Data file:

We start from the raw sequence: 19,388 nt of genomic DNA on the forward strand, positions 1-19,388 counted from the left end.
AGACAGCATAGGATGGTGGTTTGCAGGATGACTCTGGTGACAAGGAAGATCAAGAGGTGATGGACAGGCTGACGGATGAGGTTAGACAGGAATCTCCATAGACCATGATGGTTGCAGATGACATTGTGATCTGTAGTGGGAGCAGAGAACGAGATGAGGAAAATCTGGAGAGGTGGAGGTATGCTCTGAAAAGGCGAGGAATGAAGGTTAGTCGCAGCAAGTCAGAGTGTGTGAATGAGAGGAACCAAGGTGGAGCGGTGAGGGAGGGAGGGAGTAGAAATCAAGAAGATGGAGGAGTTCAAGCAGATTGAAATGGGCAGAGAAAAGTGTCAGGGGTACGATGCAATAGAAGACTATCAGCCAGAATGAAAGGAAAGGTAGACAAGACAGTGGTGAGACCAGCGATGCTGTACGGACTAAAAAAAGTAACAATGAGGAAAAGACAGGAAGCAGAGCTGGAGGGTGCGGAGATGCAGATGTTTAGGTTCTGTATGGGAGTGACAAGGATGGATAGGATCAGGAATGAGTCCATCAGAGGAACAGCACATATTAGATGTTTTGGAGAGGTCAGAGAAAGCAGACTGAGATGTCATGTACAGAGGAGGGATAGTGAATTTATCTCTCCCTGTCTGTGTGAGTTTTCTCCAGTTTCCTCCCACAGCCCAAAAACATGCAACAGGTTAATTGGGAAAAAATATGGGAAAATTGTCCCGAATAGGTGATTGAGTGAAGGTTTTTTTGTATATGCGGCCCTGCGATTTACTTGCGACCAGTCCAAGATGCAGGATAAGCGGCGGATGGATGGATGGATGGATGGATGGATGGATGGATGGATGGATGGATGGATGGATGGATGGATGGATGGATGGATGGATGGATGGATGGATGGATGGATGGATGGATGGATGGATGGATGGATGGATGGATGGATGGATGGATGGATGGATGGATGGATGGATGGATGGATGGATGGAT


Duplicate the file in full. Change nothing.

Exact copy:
We start from the raw sequence: 19,388 nt of genomic DNA on the forward strand, positions 1-19,388 counted from the left end.
AGACAGCATAGGATGGTGGTTTGCAGGATGACTCTGGTGACAAGGAAGATCAAGAGGTGATGGACAGGCTGACGGATGAGGTTAGACAGGAATCTCCATAGACCATGATGGTTGCAGATGACATTGTGATCTGTAGTGGGAGCAGAGAACGAGATGAGGAAAATCTGGAGAGGTGGAGGTATGCTCTGAAAAGGCGAGGAATGAAGGTTAGTCGCAGCAAGTCAGAGTGTGTGAATGAGAGGAACCAAGGTGGAGCGGTGAGGGAGGGAGGGAGTAGAAATCAAGAAGATGGAGGAGTTCAAGCAGATTGAAATGGGCAGAGAAAAGTGTCAGGGGTACGATGCAATAGAAGACTATCAGCCAGAATGAAAGGAAAGGTAGACAAGACAGTGGTGAGACCAGCGATGCTGTACGGACTAAAAAAAGTAACAATGAGGAAAAGACAGGAAGCAGAGCTGGAGGGTGCGGAGATGCAGATGTTTAGGTTCTGTATGGGAGTGACAAGGATGGATAGGATCAGGAATGAGTCCATCAGAGGAACAGCACATATTAGATGTTTTGGAGAGGTCAGAGAAAGCAGACTGAGATGTCATGTACAGAGGAGGGATAGTGAATTTATCTCTCCCTGTCTGTGTGAGTTTTCTCCAGTTTCCTCCCACAGCCCAAAAACATGCAACAGGTTAATTGGGAAAAAATATGGGAAAATTGTCCCGAATAGGTGATTGAGTGAAGGTTTTTTTGTATATGCGGCCCTGCGATTTACTTGCGACCAGTCCAAGATGCAGGATAAGCGGCGGATGGATGGATGGATGGATGGATGGATGGATGGATGGATGGATGGATGGATGGATGGATGGATGGATGGATGGATGGATGGATGGATGGATGGATGGATGGATGGATGGATGGATGGATGGATGGATGGATGGATGGATGGATGGATGGATGGATGGATGGATGGATGGATGGATGGAT